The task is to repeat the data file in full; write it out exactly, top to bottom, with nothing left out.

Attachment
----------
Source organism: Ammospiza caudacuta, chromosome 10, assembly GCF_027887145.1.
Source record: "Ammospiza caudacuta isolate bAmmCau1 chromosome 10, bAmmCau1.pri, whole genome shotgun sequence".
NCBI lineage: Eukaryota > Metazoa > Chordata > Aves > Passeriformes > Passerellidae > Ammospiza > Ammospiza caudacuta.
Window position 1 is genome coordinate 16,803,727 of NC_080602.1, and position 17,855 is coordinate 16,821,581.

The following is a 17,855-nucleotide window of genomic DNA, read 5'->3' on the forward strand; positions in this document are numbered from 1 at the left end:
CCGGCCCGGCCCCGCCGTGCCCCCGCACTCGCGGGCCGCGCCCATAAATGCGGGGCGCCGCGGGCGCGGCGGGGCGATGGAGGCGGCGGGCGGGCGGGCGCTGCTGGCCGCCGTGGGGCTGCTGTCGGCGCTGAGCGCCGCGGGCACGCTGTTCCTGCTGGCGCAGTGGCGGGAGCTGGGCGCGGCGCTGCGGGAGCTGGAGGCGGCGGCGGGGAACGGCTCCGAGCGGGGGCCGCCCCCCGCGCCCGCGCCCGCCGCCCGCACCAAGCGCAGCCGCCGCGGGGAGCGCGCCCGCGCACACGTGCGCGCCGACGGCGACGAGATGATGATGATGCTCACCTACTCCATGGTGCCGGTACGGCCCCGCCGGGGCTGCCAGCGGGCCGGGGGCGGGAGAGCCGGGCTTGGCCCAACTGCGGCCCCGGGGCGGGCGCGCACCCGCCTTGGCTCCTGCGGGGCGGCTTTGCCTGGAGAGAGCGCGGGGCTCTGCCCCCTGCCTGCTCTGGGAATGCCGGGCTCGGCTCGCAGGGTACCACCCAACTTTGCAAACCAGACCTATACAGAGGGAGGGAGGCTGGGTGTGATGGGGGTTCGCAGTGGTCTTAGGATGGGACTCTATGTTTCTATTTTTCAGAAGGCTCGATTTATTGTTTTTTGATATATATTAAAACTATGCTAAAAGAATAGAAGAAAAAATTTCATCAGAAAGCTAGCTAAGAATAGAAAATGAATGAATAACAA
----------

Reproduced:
Source organism: Ammospiza caudacuta, chromosome 10, assembly GCF_027887145.1.
Source record: "Ammospiza caudacuta isolate bAmmCau1 chromosome 10, bAmmCau1.pri, whole genome shotgun sequence".
NCBI lineage: Eukaryota > Metazoa > Chordata > Aves > Passeriformes > Passerellidae > Ammospiza > Ammospiza caudacuta.
Window position 1 is genome coordinate 16,803,727 of NC_080602.1, and position 17,855 is coordinate 16,821,581.

The following is a 17,855-nucleotide window of genomic DNA, read 5'->3' on the forward strand; positions in this document are numbered from 1 at the left end:
CCGGCCCGGCCCCGCCGTGCCCCCGCACTCGCGGGCCGCGCCCATAAATGCGGGGCGCCGCGGGCGCGGCGGGGCGATGGAGGCGGCGGGCGGGCGGGCGCTGCTGGCCGCCGTGGGGCTGCTGTCGGCGCTGAGCGCCGCGGGCACGCTGTTCCTGCTGGCGCAGTGGCGGGAGCTGGGCGCGGCGCTGCGGGAGCTGGAGGCGGCGGCGGGGAACGGCTCCGAGCGGGGGCCGCCCCCCGCGCCCGCGCCCGCCGCCCGCACCAAGCGCAGCCGCCGCGGGGAGCGCGCCCGCGCACACGTGCGCGCCGACGGCGACGAGATGATGATGATGCTCACCTACTCCATGGTGCCGGTACGGCCCCGCCGGGGCTGCCAGCGGGCCGGGGGCGGGAGAGCCGGGCTTGGCCCAACTGCGGCCCCGGGGCGGGCGCGCACCCGCCTTGGCTCCTGCGGGGCGGCTTTGCCTGGAGAGAGCGCGGGGCTCTGCCCCCTGCCTGCTCTGGGAATGCCGGGCTCGGCTCGCAGGGTACCACCCAACTTTGCAAACCAGACCTATACAGAGGGAGGGAGGCTGGGTGTGATGGGGGTTCGCAGTGGTCTTAGGATGGGACTCTATGTTTCTATTTTTCAGAAGGCTCGATTTATTGTTTTTTGATATATATTAAAACTATGCTAAAAGAATAGAAGAAAAAATTTCATCAGAAAGCTAGCTAAGAATAGAAAATGAATGAATAACAA